I was eager to request a sleeping bag as a birthday present and start planning the next trip.

And check.

We're excitedly planning a quick getaway to Zion and Bryce National Parks this spring -- what are your recommendations? Fire away!

In My Brain // Presidents' Day Weekend

I'm spending the weekend catching up on grading, planning ahead for the ridiculous number of projects I've somehow said yes to, and running in the cold air and sunshine. 
Here are some of my distractions from the Internet:

PEAK READING/SHINE THEORY CIRCLE // Kate Petty's Fish Jokes (read now) --> featured in Ann Friedman's newsletter --> blasted by me on Twitter --> used as a testimonial the following week
(Sidebar: This week's Call Your Girlfriend is terrific.)

THIS OLDIE // Last week my 12th grade film studies students began The Graduate. I always love seeing how this film still resonates with kids today. And even though I've seen it over a dozen times, I'm always catching new things and learning more from fresh eyes. This year I can't get over how tight the writing is. The image above is from here: Here's To You, Mr. Nichols: The Making of The Graduate

THESE FUNKY EARRINGS // On sale and coming soon to my face

REALITY TV FOR LITERARY FOLKS: a good laugh, plus the embarrassing realization that you'd catch me watching these

THE FEMALE PRICE OF MALE PLEASURE // I keep rolling this piece around in my mind

DESIGN MATTERS // turns out that "one of the world's first podcasts" is new to me, and so happy I found it!

Seems like everyone hates this holiday except for me.

Which is why I shamelessly illustrated my likeness and dropped a handmade Valentine into each mailbox in the staff room.

(Not one to shy away from commitment, I am wearing the exact outfit pictured in this card today.)

And if I'd had more time, I would've busted out the sewing machine, like I used to do back in the day (because paper happens to be my favorite thing to sew). And then dropped dozens off at the post office and sent them all over the planet to all the folks I love and miss.

I'm cynical about a lot of things. Valentine's Day isn't one of them.

Which isn't to ignore its problematic consumerism and obnoxious and harmful emotional messaging.

I'm just choosing to celebrate things that matter to me always: friendships and feelings and handmade things and pleasant mailbox surprises.

So -- happy fake holiday to you. Hope it's full of things that matter to you always.

Our Philadelphia, Our America

When I read Claudia Rankine's Citizen last year, I immediately wondered what my students would have to say about it.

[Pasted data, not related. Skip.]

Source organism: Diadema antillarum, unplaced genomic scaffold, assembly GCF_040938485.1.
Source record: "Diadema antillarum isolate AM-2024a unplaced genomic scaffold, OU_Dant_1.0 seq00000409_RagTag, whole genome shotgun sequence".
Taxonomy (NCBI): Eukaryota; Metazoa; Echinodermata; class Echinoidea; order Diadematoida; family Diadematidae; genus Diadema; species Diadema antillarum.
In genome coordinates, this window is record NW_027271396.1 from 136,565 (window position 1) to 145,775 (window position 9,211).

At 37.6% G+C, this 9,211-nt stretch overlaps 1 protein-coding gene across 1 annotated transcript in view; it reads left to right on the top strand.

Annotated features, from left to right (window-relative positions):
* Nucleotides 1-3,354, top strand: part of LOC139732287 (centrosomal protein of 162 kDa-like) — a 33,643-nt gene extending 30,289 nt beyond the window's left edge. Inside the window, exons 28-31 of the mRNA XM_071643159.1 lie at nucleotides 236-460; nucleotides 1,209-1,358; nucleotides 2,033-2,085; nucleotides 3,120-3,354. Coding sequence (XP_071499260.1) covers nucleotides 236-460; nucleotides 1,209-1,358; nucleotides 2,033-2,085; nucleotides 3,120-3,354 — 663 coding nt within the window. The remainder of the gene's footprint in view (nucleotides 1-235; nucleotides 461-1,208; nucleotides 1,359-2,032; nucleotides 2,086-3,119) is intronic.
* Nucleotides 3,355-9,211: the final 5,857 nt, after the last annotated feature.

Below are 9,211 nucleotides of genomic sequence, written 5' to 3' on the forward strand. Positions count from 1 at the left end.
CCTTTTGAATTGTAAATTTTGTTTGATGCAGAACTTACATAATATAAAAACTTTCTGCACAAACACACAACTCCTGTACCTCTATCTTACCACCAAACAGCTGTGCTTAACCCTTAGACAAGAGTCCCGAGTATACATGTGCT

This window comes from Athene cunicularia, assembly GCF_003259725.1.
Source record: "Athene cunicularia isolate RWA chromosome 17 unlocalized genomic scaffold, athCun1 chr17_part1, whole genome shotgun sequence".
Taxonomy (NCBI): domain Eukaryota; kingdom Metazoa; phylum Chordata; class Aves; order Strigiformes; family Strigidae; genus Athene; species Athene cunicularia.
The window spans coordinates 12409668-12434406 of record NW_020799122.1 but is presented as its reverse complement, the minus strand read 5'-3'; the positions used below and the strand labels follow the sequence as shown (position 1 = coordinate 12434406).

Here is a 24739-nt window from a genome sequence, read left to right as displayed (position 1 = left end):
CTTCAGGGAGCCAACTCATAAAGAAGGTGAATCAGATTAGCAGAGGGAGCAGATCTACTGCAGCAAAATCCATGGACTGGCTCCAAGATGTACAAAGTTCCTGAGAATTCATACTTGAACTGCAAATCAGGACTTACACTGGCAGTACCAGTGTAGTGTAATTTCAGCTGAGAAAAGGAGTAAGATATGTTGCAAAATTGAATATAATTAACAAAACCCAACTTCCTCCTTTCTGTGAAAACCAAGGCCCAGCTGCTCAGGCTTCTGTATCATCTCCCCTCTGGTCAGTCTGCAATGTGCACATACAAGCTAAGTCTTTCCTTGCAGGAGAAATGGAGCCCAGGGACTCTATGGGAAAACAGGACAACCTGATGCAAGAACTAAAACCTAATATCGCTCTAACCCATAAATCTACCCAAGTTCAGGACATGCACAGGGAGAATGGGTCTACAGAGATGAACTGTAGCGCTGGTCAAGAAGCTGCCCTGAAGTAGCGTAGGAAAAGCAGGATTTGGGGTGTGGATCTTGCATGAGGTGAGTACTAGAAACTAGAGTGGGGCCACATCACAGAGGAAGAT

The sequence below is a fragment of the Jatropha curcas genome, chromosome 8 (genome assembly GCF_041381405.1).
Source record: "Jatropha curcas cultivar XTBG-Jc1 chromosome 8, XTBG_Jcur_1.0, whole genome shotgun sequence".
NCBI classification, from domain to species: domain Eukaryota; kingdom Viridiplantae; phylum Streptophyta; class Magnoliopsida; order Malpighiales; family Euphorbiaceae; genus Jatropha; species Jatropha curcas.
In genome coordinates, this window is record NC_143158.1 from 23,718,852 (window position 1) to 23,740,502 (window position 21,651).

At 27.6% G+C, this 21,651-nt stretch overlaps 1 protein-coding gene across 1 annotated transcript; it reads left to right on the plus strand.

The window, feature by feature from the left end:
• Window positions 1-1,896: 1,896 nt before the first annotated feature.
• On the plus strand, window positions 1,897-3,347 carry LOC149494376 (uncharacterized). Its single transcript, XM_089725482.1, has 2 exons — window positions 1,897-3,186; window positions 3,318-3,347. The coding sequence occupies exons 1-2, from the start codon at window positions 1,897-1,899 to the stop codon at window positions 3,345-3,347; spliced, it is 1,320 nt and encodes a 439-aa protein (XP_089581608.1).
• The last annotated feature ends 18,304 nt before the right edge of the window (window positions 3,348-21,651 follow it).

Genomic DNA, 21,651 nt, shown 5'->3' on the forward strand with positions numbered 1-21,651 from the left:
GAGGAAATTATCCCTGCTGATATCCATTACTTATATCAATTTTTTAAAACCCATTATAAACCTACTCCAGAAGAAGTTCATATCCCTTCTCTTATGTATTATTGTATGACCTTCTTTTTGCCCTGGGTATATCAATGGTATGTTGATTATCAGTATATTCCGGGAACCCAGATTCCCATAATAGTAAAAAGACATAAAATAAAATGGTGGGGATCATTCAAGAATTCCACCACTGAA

In her writing, Rankine captures her experiences and observations of race in America. The lyric poem explores what Rankine calls her "self self" and her "historical self." It's a moving account, from the microagressions to the national outcries, and students had a lot to say about this text.

Earlier in the year, my colleague, Josh Block, and I wondered about how to engage students in the current world around them. The culminating project that we came up with was Our Philadelphia, Our America. In both of our classes, we asked all of the 12th graders these essential questions:
  • How can we respond to this moment in time?
  • What new narratives can we construct in order to re-imagine future possibilities?
  • What does it mean to be a citizen?
  • What does it mean to be a young person in Philadelphia?

Here is the full project description.

Students grappled in a variety of ways with ideas of citizenship and identity. The structure of this project gave space for students' voices while pushing them to create their best work to share with a wider audience.

It was an important reminder:
Sometimes the best thing we can do for student learning is to get out of the way.

There are too many great Field Notes to share, but here is a sampling of some stand-outs:

This is a tiny selection of awesome student work, but you can see many more Field Notes on our evolving website.

At EduCon last weekend, Josh and I led a session called Citizenship and Radical Hope, where we invited several students to share their work on this project with conference attendees.

My favorite part of the entire weekend was hearing students read aloud snippets of their writing. Their voices sounded different. There was a fire behind the words that I didn't hear from other class assignments.

Something to ask myself more often, perhaps: what's my role in tending that fire?